Valley Works: Learn-2-Earn initiative

FRESNO, Claif.

Twenty-seven percent of Fresno County residents don't have a high school diploma. The mayors Learn-2-Earn initiative is bridging the gap. The 16-month-old program aims to help Valley residents earn their GED and so far has produced 150 graduates. Those going through the program are gaining more than an education.

Forty-seven-year-old Dale Briscoe felt confident as he checked out the job opportunities presented by a group of employers. A year ago Briscoe lacked a basic qualification to apply for certain jobs. The former professional hockey player had never finished high school; last August Valley Works followed Briscoe as he began his journey to get his GED with help from the Learn-2-Earn program

"Going to school was very intimidating, once I got in the classroom I just loved it I excelled," Briscoe said.

He earned his GED in six months and then enrolled in a career college to become a phlebotomist. Briscoe passed his state exam in April and is going through the licensing process.

"The whole thing took about eight months to get everything done but it was a great journey," Briscoe said.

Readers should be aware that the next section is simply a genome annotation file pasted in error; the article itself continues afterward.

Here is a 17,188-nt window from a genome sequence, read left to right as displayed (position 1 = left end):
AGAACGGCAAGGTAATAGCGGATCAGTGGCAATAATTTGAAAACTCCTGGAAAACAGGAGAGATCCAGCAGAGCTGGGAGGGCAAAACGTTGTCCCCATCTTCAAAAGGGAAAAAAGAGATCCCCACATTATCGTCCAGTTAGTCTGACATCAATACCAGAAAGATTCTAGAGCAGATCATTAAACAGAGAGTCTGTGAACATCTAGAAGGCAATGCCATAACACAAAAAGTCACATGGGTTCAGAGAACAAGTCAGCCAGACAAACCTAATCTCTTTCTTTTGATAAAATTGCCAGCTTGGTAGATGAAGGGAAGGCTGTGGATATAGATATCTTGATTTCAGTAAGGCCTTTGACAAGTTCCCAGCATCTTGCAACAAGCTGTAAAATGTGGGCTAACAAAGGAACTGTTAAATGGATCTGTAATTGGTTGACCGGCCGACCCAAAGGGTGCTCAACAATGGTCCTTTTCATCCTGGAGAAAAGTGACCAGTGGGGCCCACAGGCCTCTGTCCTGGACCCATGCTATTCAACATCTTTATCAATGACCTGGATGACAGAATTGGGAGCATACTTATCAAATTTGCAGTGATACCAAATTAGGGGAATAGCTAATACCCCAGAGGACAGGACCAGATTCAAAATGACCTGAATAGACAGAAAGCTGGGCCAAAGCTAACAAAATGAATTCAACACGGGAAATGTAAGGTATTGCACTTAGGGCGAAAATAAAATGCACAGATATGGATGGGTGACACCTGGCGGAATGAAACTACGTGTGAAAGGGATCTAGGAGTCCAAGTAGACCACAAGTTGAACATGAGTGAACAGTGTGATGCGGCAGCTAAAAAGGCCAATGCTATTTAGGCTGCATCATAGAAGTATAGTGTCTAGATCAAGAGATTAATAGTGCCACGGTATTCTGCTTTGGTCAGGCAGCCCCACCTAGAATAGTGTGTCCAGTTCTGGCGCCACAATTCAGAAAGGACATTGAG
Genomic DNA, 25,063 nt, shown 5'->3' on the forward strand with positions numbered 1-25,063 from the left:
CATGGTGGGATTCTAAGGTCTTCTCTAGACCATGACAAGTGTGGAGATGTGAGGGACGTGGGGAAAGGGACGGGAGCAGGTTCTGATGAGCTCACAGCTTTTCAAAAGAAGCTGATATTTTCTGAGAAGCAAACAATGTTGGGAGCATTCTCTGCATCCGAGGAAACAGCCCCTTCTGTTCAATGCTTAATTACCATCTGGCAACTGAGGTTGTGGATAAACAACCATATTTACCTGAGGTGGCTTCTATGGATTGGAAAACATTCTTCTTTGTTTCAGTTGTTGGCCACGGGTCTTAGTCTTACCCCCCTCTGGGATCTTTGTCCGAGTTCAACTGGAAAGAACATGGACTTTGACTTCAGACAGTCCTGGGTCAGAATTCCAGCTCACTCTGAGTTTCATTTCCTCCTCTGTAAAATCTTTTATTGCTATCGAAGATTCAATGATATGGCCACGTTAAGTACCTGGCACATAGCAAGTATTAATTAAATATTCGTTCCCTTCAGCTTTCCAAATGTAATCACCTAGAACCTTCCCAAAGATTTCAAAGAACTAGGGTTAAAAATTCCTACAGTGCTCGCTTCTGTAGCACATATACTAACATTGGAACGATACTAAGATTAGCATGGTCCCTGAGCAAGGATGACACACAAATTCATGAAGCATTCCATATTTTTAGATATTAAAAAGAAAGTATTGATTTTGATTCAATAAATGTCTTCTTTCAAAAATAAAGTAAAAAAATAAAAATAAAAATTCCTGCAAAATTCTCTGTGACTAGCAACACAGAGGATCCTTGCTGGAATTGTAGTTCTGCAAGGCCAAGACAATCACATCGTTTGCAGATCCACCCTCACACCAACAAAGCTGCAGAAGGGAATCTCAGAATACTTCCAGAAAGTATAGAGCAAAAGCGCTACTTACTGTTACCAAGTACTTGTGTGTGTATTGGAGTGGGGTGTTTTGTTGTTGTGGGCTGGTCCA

Fresno Mayor Ashley Swearengin says success stories like Dales are what Learn-2-Earn is all about. Swearengin sees the lack of an educated and trained workforce as a major issue for the city. Figures show that an estimated 70,000 people in Fresno alone don't have a high school diploma. The mayor launched the Learn-2-Earn initiative last April as a way to address the problem.

"Education is the number one driver of our local economy, so if we can get people back into school and get them some basic training to be eligible for the jobs that exist that helps create that economic cycle more jobs get created," Swearengin said.

Swearengin continues to make the initiative a top priority, showing up at events to thank the community partners she says make the program work. Schools and employers say they are ready to hire those who complete their education and training.

"We try to attend as many events as possible to get the word out about our opportunities," Korinna Pedrosa with Fresno EOC said.

But to be prepared for those opportunities you must take that first step, just like Briscoe did and he says you won't have to do it alone.

"That's the thing about Learn-2-Earn they support and help you to go back to school and continue on with your education," Briscoe said.

The Learn-2-Earn program has reached out to more than 1,800 people and 40 percent of them are now enrolled in an educational program, many of them continuing beyond high school.

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